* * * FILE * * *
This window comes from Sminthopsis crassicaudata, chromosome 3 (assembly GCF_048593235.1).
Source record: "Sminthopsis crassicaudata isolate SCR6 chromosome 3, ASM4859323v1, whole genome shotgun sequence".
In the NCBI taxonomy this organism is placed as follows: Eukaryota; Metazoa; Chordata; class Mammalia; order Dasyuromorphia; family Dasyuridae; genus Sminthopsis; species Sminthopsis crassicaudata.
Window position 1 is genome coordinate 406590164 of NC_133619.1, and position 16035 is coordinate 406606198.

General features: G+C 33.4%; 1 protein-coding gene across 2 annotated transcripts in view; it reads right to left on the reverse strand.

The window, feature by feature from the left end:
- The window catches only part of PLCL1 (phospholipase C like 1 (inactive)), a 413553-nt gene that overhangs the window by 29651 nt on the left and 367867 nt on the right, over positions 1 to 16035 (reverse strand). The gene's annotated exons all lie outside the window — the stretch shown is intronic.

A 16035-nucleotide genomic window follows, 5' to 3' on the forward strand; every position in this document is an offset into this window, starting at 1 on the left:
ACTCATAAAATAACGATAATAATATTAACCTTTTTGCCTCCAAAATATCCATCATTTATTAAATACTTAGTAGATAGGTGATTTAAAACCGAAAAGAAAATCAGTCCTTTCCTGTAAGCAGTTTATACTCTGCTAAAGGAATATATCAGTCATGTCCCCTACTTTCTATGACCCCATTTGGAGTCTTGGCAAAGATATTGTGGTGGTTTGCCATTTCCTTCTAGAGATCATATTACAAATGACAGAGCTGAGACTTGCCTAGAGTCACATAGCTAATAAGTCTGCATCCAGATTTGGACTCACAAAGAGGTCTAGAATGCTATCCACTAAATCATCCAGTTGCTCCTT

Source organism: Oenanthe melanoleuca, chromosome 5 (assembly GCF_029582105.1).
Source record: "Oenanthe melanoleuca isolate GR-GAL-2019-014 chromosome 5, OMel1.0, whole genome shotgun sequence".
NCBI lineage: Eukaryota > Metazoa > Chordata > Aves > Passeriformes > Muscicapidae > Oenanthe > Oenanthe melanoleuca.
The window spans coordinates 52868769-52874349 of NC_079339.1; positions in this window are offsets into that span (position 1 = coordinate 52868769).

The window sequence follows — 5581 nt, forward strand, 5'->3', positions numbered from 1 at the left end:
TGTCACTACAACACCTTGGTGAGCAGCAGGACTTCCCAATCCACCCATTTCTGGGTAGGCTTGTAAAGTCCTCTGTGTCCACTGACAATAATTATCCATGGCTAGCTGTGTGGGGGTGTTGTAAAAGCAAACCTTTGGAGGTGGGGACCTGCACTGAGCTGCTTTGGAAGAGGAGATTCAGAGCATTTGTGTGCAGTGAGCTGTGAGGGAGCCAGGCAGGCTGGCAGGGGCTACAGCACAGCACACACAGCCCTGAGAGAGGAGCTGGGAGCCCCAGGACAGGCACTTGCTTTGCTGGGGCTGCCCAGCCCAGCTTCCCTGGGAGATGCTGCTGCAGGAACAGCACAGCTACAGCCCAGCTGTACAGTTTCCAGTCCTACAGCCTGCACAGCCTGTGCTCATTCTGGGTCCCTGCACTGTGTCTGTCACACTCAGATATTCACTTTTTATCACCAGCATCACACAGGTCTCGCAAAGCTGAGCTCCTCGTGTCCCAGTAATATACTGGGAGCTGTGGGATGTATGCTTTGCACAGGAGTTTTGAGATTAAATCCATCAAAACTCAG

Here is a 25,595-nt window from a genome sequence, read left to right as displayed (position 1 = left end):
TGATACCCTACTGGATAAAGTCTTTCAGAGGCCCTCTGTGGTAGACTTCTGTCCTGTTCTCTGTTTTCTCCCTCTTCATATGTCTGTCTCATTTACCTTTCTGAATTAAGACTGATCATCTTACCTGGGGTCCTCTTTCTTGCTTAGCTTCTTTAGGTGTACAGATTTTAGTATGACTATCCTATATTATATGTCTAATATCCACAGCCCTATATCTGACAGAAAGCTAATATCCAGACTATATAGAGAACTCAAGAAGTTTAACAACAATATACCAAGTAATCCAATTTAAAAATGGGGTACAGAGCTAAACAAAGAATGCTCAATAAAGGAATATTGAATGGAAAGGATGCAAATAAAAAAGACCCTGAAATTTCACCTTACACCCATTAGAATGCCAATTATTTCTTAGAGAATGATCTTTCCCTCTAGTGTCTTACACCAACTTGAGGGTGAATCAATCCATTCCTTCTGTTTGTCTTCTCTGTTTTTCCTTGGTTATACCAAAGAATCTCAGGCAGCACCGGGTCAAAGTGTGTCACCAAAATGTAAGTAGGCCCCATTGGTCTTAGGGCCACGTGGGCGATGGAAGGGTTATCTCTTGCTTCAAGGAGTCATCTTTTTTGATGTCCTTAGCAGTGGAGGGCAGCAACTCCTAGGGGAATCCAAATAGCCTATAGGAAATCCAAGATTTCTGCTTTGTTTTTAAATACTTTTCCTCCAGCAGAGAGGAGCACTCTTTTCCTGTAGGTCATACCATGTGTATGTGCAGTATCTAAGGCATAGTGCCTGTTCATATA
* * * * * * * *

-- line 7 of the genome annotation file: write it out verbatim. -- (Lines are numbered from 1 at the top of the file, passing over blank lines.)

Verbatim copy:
- The window catches only part of PLCL1 (phospholipase C like 1 (inactive)), a 413553-nt gene that overhangs the window by 29651 nt on the left and 367867 nt on the right, over positions 1 to 16035 (reverse strand). The gene's annotated exons all lie outside the window — the stretch shown is intronic.